By Ron Csillag
Capitalizing on the 15 April centenary of the RMS Titanic’s sinking are a spate of books, films, educational and TV programs, and commemorative events around the world. Center-stage is the much-hyped 3-D version of James Cameron’s 1997 epic movie “Titanic.”
But for one Texas-based Christian ministry, Cameron’s film delivers now, as it did 15 years ago, a decidedly un-Christian message: That “class warfare” aboard the doomed ocean liner resulted in the disproportionate deaths of poor, female and young passengers, thus sinking the “Christian doctrine” of “women and children first.”
That’s why Vision Forum Ministries in San Antonio, Texas and the Christian Boy’s and Men’s Titanic Society are sponsoring “Titanic 100: An International Centennial Event” from 12 to 15 April in the resort town of Branson, Missouri (where a Titanic museum is also located).
Through drama, music and interactive events, including an “Edwardian Ladies Tea,” the aim is to “set the record straight” by disproving Cameron’s portrayal of the ship’s demise, and to showcase “the legacy of heroism” aboard Titanic, “as men and boys on board the ship gave their lives so women and children might live.”
In online statements, Vision Forum Ministries argues that as the ship foundered, the “Darwinian notion of survival of the fittest was rejected in favor of the age-old Christian doctrine that the ‘strong sacrifice for the weak.’
“The Christian doctrine of ‘women and children first’ was firmly upheld.”
Doug Phillips, president of Vision Forum, founded the Christian Boy’s and Men’s Titanic Society in 1997, the year Cameron’s movie came out, and each year, the society hosts a gathering on the anniversary of the disaster to commemorate the legacy of “male chivalry” demonstrated while the ship sank.
Cameron’s film, which won 11 Academy Awards, advances “a false image of Marxist class-warfare,” the ministry claims, “with the rich seeking to bribe their way to freedom, the poor deliberately prevented from reaching safety, and the nobility of Christian sacrifice minimized and ridiculed … Such depictions are historical nonsense.”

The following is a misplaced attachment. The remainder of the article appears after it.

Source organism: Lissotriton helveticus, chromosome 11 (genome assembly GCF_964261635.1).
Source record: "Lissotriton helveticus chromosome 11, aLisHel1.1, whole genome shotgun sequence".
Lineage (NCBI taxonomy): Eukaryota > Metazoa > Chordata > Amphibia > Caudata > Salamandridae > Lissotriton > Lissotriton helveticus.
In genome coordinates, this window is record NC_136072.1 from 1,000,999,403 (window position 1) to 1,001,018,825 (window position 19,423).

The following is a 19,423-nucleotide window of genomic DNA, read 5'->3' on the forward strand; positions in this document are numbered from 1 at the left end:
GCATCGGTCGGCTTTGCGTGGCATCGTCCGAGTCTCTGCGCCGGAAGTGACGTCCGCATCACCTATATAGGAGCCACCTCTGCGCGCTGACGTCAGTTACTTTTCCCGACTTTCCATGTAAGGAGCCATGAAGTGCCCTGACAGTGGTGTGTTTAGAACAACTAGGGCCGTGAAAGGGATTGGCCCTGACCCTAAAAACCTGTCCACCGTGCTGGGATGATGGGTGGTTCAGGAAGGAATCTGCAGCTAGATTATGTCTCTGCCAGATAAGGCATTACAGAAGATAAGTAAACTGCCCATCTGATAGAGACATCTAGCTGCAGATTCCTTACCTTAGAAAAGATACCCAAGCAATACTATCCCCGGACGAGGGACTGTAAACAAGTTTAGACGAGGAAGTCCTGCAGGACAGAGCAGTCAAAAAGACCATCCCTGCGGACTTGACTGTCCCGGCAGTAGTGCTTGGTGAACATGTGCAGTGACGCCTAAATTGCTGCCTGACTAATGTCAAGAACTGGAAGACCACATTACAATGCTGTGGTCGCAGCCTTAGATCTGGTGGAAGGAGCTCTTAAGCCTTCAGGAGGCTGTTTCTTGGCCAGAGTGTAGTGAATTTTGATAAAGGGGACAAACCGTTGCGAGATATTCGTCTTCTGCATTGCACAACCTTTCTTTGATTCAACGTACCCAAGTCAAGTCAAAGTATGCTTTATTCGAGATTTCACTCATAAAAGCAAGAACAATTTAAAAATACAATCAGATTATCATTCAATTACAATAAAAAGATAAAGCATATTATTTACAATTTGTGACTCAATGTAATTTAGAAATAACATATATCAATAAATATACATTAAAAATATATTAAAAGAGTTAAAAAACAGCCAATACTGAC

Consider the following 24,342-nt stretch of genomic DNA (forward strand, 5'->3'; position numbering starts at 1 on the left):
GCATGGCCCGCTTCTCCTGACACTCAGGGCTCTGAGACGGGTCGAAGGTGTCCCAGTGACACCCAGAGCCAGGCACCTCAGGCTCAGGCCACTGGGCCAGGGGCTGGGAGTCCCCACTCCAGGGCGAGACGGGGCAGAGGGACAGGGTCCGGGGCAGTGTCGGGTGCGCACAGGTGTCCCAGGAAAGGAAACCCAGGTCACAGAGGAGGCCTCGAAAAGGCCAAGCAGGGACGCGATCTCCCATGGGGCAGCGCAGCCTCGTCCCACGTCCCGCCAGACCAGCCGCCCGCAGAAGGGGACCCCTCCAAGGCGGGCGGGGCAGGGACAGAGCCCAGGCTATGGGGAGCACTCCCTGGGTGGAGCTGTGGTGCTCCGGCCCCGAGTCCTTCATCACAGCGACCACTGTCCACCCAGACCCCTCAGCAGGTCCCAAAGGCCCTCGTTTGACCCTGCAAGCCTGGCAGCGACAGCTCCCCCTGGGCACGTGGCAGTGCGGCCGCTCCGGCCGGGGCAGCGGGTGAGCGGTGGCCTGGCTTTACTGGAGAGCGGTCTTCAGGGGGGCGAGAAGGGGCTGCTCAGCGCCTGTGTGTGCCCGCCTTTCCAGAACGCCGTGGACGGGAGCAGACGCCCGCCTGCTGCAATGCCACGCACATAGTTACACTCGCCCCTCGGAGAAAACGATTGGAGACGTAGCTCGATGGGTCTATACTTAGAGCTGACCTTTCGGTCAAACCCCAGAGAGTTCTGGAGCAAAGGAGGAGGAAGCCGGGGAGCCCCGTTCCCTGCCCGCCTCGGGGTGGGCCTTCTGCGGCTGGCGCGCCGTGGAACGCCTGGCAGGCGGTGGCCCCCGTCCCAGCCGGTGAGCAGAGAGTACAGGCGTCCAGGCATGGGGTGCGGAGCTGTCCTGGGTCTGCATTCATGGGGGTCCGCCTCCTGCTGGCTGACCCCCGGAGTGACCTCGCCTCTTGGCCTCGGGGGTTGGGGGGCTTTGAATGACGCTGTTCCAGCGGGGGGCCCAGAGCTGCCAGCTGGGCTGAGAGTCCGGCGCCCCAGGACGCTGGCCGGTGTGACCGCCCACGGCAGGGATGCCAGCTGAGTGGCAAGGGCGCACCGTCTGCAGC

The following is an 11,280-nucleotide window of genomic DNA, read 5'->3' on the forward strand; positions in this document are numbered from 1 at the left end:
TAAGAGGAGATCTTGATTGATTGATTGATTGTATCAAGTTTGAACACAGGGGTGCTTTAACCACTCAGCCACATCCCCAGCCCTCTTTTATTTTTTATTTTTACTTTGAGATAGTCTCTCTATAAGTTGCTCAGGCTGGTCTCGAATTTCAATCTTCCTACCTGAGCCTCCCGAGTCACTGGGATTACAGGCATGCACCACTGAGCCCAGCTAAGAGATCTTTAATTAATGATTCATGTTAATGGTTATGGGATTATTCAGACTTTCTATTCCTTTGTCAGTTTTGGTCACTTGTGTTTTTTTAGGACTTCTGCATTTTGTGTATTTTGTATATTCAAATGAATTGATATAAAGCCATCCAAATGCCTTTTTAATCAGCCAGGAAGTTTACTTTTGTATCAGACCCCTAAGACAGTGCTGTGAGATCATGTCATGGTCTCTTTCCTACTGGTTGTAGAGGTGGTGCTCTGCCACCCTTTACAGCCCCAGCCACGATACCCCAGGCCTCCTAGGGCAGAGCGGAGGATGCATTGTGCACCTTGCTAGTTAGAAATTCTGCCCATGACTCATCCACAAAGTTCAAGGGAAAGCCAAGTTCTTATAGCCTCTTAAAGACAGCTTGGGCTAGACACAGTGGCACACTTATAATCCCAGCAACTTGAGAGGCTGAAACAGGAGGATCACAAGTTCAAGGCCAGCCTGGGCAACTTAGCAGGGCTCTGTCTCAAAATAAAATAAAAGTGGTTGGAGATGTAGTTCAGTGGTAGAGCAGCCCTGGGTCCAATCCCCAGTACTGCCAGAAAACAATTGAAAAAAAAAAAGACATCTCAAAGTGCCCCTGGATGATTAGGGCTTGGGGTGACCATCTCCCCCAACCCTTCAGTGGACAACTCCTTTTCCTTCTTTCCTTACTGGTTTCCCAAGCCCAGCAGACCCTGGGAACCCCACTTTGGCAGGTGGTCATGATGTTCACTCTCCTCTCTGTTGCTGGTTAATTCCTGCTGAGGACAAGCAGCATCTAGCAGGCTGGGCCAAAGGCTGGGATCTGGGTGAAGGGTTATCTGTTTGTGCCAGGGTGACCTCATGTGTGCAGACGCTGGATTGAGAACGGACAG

The ministry cites Lee Merideth, author of “1912 Facts About Titanic,” that of the 706 survivors of the disaster, almost as many Third Class passengers survived (174) as did a First Class (202) and crew (212). “Other than ‘women and children first,’ there wasn’t any attempt to save one class of passengers over another,” the ministry argues.
The Titanic Historical Society in Indian Orchard, Massachusetts, which bills itself as the world’s largest such group, offers a more nuanced view.
According to George Behe, the society’s past vice-president, 52 percent of First and Second Class passengers were saved while 26 percent of Third Class passengers survived. In First and Second Class, 94 percent of women and children were rescued, while the rate was 47 percent in Third Class.
Far fewer men did survive than women. The official inquiry into the sinking noted that the overall survival rate for men was 20 percent; for women, 74 percent and for children, 52 percent.